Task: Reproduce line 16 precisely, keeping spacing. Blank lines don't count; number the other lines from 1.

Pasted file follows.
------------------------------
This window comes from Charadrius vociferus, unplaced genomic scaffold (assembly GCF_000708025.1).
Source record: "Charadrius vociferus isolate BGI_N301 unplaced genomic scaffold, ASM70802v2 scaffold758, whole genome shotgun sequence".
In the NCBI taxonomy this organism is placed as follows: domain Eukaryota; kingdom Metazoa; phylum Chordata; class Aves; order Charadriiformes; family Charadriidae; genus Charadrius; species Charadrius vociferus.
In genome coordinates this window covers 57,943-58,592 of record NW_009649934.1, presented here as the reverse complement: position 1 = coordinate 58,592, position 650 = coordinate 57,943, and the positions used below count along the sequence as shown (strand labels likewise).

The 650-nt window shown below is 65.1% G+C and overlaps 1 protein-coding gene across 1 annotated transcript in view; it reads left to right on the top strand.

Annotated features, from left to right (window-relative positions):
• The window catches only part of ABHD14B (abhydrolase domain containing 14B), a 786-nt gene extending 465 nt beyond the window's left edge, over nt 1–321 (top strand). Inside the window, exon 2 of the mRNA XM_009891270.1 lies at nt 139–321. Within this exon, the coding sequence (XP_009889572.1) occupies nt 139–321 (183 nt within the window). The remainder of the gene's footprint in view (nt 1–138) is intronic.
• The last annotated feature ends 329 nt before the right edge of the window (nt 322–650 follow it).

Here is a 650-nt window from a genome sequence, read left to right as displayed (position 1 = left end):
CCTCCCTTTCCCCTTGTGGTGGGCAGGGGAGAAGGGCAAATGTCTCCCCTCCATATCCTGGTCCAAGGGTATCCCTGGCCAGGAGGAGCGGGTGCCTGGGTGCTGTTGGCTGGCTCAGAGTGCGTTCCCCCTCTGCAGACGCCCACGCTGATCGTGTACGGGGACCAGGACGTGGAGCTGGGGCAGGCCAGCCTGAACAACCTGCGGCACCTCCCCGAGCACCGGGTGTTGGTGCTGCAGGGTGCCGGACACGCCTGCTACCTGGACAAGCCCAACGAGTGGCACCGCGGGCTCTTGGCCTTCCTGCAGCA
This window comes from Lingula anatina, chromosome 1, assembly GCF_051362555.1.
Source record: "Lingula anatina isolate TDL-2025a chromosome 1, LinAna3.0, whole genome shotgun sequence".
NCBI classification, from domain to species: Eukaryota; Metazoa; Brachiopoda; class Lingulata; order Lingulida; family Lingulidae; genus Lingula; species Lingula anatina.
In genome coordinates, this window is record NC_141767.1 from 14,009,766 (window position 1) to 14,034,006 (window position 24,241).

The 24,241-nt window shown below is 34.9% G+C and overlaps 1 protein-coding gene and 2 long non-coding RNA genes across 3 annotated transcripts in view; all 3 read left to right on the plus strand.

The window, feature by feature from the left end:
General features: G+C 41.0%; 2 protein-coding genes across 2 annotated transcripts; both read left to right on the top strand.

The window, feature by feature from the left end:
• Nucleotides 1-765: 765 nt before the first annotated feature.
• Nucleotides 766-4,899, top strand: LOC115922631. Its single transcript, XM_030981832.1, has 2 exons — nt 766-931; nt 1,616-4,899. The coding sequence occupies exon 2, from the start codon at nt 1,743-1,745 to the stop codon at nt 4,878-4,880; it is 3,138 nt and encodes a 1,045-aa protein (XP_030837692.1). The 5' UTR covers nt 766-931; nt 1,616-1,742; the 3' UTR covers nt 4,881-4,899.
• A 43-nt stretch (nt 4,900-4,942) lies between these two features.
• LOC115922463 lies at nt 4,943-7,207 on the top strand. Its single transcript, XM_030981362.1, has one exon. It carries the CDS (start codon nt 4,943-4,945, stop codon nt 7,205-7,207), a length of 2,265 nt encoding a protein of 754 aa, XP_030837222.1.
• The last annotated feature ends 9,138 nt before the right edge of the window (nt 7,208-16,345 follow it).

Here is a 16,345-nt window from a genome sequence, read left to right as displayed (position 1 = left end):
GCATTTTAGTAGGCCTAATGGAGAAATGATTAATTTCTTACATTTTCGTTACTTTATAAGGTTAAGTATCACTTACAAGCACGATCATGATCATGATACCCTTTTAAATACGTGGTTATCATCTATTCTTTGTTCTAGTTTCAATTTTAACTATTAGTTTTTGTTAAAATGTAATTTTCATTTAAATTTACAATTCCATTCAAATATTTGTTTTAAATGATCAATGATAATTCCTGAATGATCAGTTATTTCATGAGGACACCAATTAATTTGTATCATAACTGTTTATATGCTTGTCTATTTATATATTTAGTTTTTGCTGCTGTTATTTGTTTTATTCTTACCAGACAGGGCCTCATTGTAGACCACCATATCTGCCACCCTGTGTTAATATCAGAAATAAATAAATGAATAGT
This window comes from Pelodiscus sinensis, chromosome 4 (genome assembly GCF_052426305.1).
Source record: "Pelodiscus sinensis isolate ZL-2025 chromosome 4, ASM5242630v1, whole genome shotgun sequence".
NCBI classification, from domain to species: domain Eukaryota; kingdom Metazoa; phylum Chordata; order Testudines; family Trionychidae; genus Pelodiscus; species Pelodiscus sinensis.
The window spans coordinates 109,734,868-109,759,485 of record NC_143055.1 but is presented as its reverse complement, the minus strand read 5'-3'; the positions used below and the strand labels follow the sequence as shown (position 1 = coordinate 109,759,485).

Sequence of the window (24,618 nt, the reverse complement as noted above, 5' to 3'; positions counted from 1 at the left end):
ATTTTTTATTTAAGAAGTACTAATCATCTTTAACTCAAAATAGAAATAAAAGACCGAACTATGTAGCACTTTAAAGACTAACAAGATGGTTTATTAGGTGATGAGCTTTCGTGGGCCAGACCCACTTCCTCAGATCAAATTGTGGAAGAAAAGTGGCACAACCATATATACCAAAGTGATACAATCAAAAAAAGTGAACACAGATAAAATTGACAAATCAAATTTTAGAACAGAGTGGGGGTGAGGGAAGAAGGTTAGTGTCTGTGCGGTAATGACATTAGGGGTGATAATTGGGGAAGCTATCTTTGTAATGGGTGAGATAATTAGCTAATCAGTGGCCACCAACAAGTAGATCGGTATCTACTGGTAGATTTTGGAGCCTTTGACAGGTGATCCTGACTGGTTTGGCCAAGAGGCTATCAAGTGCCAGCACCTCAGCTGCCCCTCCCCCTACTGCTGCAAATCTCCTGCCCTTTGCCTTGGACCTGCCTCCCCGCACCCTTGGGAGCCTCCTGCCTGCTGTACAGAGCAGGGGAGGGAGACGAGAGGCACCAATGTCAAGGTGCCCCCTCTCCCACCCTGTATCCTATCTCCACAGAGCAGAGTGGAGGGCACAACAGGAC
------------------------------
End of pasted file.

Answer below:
The window, feature by feature from the left end: